A uniformly charged solid sphere of the radius $R$ has potential ${V_0}$ (Measured with respect to $\infty $) on its surface. For this sphere the equipotential surfaces with potentials $\dfrac{{3{V_0}}}{2}$, $\dfrac{{5{V_0}}}{4}$, $\dfrac{{3{V_0}}}{4}$ and (A)$\dfrac{{{V_0}}}{4}$have a radius ${R_1}$, ${R_2}$, ${R_3}$ and ${R_4}$ respectively then:
(A) ${R_1} = 0$ and ${R_2} > \left( {{R_4} - {R_3}} \right)$
(B) ${R_1} \ne 0$and $\left( {{R_2} - {R_1}} \right) > \left( {{R_4} - {R_3}} \right)$
(C) $2R < {R_4}$
(D) None of the above

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Hint: We have a uniformly charged sphere of a radius $R$, the potential on the surface of the sphere with respect to infinity is also given. We are also given the equipotential surfaces with their respective radii. Now we have to find the relation between the given radii.
Formula used
$V = \dfrac{{KQ}}{r}$(where, $V$ stands for the potential of the sphere, $K$ is a constant, $Q$stands for the charge of the sphere, and $r$ stands for the separation of the charge from infinity.

Complete Step by step solution:
The potential on the surface of the sphere can be written as,
$V = \dfrac{{KQ}}{R} = {V_0}$
The potential at any point outside the sphere can be written as,
$V = \dfrac{{KQ}}{r}$ for $r > R$
The potential at any point inside the sphere is given by,
${V_i} = \dfrac{{kQ}}{{2{R^3}}}\left( {3{R^2} - {r^2}} \right)$ for $r < R$
Where $r$is the radius of the sphere.
At the centre of the sphere, $r = 0$
$ \Rightarrow {V_i} = \dfrac{{3KQ}}{{2R}}$
Since the potential on the surface is ${V_0}$, for $r < R$,$V > {V_0}$
For $r > R$,$V < {V_0}$
We know that $\dfrac{{3{V_0}}}{2} > {V_0}$
$ \Rightarrow {R_1} < R$
Hence, we can write
$\dfrac{{3{V_0}}}{2} = \dfrac{{KQ}}{{2{R^3}}}\left( {3{R^2} - R_1^2} \right)$
We know that,
$\dfrac{{KQ}}{R} = {V_0}$
Substituting in the above equation,
$\dfrac{{3{V_0}}}{2} = \dfrac{{{V_0}}}{{2{R^2}}}\left( {3{R^2} - R_1^2} \right)$
Canceling common terms on both sides,
$3 = \dfrac{1}{{{R^2}}}\left( {3{R^2} - R_1^2} \right)$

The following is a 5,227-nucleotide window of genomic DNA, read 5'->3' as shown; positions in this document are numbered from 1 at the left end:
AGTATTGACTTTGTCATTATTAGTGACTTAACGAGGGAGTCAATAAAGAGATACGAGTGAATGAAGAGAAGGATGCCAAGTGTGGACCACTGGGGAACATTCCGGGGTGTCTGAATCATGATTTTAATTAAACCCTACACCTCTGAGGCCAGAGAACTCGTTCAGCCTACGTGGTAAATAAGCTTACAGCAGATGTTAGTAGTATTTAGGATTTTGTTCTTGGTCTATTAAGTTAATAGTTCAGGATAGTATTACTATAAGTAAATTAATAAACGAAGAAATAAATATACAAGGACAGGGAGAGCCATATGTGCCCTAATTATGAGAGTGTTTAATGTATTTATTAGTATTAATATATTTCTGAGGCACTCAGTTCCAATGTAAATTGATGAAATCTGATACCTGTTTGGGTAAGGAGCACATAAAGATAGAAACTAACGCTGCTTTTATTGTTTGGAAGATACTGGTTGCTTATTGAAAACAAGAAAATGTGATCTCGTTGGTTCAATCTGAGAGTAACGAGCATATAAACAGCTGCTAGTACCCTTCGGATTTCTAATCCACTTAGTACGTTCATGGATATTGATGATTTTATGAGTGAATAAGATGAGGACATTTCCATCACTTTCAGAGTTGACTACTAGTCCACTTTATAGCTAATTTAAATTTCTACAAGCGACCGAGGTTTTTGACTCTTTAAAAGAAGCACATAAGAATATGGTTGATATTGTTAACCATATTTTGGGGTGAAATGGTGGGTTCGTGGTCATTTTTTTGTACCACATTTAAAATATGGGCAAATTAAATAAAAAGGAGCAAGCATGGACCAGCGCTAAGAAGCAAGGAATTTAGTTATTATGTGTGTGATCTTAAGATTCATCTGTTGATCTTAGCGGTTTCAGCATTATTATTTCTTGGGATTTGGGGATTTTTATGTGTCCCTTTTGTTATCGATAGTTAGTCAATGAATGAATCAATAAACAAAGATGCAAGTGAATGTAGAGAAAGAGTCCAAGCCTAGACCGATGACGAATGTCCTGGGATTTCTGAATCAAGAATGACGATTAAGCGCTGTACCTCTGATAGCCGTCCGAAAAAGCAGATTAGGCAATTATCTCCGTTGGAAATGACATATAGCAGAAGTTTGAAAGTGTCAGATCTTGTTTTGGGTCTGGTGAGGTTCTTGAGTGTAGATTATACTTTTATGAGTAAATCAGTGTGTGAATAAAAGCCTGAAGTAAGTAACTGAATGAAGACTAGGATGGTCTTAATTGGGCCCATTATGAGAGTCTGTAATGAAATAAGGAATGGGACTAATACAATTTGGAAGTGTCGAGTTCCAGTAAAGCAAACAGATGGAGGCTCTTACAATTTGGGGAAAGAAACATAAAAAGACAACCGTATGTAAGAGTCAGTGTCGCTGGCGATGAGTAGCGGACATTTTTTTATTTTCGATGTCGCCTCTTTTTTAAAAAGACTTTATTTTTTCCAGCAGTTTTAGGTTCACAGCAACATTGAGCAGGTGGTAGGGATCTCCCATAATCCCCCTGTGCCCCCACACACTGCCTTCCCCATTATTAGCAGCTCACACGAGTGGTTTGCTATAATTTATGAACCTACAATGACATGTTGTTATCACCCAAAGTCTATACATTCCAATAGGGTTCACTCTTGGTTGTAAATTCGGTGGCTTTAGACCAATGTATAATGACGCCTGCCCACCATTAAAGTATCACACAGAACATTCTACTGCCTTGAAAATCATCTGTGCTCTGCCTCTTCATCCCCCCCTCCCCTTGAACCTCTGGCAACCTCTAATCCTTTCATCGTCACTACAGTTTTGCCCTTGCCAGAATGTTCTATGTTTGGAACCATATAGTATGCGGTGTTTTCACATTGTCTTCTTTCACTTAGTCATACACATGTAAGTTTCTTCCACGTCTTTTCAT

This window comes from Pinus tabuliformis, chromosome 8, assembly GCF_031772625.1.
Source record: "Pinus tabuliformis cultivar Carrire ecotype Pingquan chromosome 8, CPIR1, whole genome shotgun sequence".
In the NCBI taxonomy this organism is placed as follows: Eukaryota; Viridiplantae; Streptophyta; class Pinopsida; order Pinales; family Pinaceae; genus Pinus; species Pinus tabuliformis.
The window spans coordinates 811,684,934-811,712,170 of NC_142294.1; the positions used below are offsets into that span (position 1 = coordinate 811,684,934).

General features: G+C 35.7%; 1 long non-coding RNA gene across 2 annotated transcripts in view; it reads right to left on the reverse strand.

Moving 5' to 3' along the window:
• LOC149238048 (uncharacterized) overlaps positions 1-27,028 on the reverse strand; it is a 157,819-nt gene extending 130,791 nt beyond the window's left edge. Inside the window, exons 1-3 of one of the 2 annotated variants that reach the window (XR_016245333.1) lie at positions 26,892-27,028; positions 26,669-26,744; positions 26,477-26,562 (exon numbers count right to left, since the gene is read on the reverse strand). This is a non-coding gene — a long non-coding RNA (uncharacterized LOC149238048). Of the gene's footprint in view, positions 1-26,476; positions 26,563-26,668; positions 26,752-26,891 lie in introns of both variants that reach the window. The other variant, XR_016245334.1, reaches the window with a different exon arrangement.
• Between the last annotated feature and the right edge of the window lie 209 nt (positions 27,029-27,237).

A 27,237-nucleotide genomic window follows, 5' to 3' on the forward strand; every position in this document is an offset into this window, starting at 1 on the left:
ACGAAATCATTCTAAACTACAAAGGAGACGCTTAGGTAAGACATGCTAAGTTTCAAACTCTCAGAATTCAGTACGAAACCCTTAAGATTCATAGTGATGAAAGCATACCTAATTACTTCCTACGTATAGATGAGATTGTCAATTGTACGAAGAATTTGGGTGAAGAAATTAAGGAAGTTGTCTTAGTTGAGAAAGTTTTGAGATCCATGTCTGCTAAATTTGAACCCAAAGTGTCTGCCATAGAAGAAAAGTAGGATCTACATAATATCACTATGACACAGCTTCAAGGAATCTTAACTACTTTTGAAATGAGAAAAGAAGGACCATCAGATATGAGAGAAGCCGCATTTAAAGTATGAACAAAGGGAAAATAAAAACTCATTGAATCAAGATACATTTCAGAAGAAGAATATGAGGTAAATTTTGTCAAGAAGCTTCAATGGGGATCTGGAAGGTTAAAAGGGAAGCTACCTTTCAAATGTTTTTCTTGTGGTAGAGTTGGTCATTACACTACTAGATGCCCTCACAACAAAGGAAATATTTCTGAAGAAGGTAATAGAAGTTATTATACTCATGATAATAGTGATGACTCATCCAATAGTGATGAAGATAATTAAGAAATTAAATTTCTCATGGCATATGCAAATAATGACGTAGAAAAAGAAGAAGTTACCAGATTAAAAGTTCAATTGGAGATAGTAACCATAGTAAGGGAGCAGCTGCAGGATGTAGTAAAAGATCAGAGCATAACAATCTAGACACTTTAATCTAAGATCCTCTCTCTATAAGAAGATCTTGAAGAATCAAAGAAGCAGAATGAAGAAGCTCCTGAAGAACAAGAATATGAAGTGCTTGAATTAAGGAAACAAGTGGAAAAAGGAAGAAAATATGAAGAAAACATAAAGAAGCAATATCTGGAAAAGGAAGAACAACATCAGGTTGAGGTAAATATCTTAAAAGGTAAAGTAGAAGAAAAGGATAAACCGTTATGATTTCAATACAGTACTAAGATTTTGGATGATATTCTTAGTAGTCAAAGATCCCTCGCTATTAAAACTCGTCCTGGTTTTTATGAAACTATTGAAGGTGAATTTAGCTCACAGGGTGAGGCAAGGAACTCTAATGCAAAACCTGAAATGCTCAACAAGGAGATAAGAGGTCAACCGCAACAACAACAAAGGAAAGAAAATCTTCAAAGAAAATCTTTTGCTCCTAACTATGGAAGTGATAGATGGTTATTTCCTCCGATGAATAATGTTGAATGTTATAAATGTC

$ \Rightarrow 3{R^2} = 3{R^2} - R_1^2$
From this, we get
${R_1} = 0$
For ${R_2}$, $V = \dfrac{{5{V_0}}}{4}$
From this, we know that
$\dfrac{{5{V_0}}}{4} > {V_0}$
$ \Rightarrow {R_2} < R$
The potential can be written as,
$\dfrac{{5{V_0}}}{4} = \dfrac{{KQ}}{{2{R^3}}}\left( {3{R^2} - R_2^2} \right)$
Substituting$\dfrac{{KQ}}{R} = {V_0}$
We get,
$\dfrac{{5{V_0}}}{4} = \dfrac{{{V_0}}}{{2{R^2}}}\left( {3{R^2} - R_2^2} \right)$
Canceling the common terms, we get
$\dfrac{5}{2} = \dfrac{1}{{{R^2}}}\left( {3{R^2} - R_2^2} \right)$
Solving, we get
$\dfrac{5}{2}{R^2} = 3{R^2} - R_2^2$
From this, we get
$R_2^2 = \dfrac{{{R^2}}}{2}$
Taking the square root,
${R_2} = \dfrac{R}{{\sqrt 2 }}$
For ${R_3}$
$\dfrac{{3{V_0}}}{4} < {V_0}$
$ \Rightarrow {R_3} > R$
The potential can be written as,
$\dfrac{{3{V_0}}}{4} = \dfrac{{kQ}}{{{R_3}}}$
Multiply and divide with $R$on RHS
$\dfrac{{3{V_0}}}{4} = \dfrac{{kQ}}{{{R_3}}} \times \dfrac{R}{R}$
Substituting$\dfrac{{KQ}}{R} = {V_0}$
$\dfrac{{3{V_0}}}{4} = \dfrac{{{V_0}R}}{{{R_3}}}$
Canceling the common terms,
$3{R_3} = 4R$
$ \Rightarrow {R_3} = \dfrac{4}{3}R$
For ${R_4}$
$\dfrac{{{V_0}}}{4} < {V_0}$
$ \Rightarrow {R_4} > R$
Therefore, we can write the potential as,
$\dfrac{{{V_0}}}{4} = \dfrac{{KQ}}{{{R_4}}}$
Multiply and divide with $R$on RHS
$\dfrac{{{V_0}}}{4} = \dfrac{{KQ}}{{{R_4}}} \times \dfrac{R}{R}$
Substituting$\dfrac{{KQ}}{R} = {V_0}$
$\dfrac{{{V_0}}}{4} = \dfrac{{{V_0}R}}{{{R_4}}}$
Canceling common terms and solving
${R_4} = 4R$
The four radii are
${R_1} = 0$
${R_2} = \dfrac{R}{{\sqrt 2 }}$
${R_3} = \dfrac{4}{3}R$
And, ${R_4} = 4R$
Considering the relations in the options,
${R_1} = 0$ and ${R_2} > \left( {{R_4} - {R_3}} \right)$
${R_4} - {R_3} = 4R - \dfrac{4}{3}R = \dfrac{8}{3}R$
From this, $\dfrac{8}{3}R > \dfrac{R}{{\sqrt 2 }}$
Therefore option A is not correct.
In option B, it is given ${R_1} \ne 0$, therefore option B is also wrong.
In option C, it is given $2R < {R_4}$
We know that ${R_4} = 4R$
$ \Rightarrow 2R = \dfrac{{{R_4}}}{2}$
Therefore, option (C) is the correct answer.

The answer is: Option (C): $2R < {R_4}$

Note:
A surface on which every point has the same potential is known as an equipotential surface. The electric field will be perpendicular to the equipotential surface. For moving a charge on an equipotential surface no work is required.